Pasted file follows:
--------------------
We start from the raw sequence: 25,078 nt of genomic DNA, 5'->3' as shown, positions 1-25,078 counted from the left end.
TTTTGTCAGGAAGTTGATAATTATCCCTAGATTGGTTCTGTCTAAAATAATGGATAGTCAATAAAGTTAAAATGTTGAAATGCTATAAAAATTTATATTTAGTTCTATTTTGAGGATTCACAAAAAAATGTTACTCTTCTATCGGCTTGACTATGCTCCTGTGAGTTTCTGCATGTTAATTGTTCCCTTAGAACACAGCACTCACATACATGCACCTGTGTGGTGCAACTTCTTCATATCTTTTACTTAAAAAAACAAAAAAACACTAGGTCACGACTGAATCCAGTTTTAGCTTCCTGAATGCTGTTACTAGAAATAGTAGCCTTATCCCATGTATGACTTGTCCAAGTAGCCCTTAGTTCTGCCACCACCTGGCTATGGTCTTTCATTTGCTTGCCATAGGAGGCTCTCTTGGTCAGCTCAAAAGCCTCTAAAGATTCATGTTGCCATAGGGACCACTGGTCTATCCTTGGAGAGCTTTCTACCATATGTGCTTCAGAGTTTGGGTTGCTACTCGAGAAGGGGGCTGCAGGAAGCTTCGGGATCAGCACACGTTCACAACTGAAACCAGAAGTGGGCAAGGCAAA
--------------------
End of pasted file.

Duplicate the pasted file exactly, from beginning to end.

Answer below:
We start from the raw sequence: 25,078 nt of genomic DNA, 5'->3' as shown, positions 1-25,078 counted from the left end.
TTTTGTCAGGAAGTTGATAATTATCCCTAGATTGGTTCTGTCTAAAATAATGGATAGTCAATAAAGTTAAAATGTTGAAATGCTATAAAAATTTATATTTAGTTCTATTTTGAGGATTCACAAAAAAATGTTACTCTTCTATCGGCTTGACTATGCTCCTGTGAGTTTCTGCATGTTAATTGTTCCCTTAGAACACAGCACTCACATACATGCACCTGTGTGGTGCAACTTCTTCATATCTTTTACTTAAAAAAACAAAAAAACACTAGGTCACGACTGAATCCAGTTTTAGCTTCCTGAATGCTGTTACTAGAAATAGTAGCCTTATCCCATGTATGACTTGTCCAAGTAGCCCTTAGTTCTGCCACCACCTGGCTATGGTCTTTCATTTGCTTGCCATAGGAGGCTCTCTTGGTCAGCTCAAAAGCCTCTAAAGATTCATGTTGCCATAGGGACCACTGGTCTATCCTTGGAGAGCTTTCTACCATATGTGCTTCAGAGTTTGGGTTGCTACTCGAGAAGGGGGCTGCAGGAAGCTTCGGGATCAGCACACGTTCACAACTGAAACCAGAAGTGGGCAAGGCAAA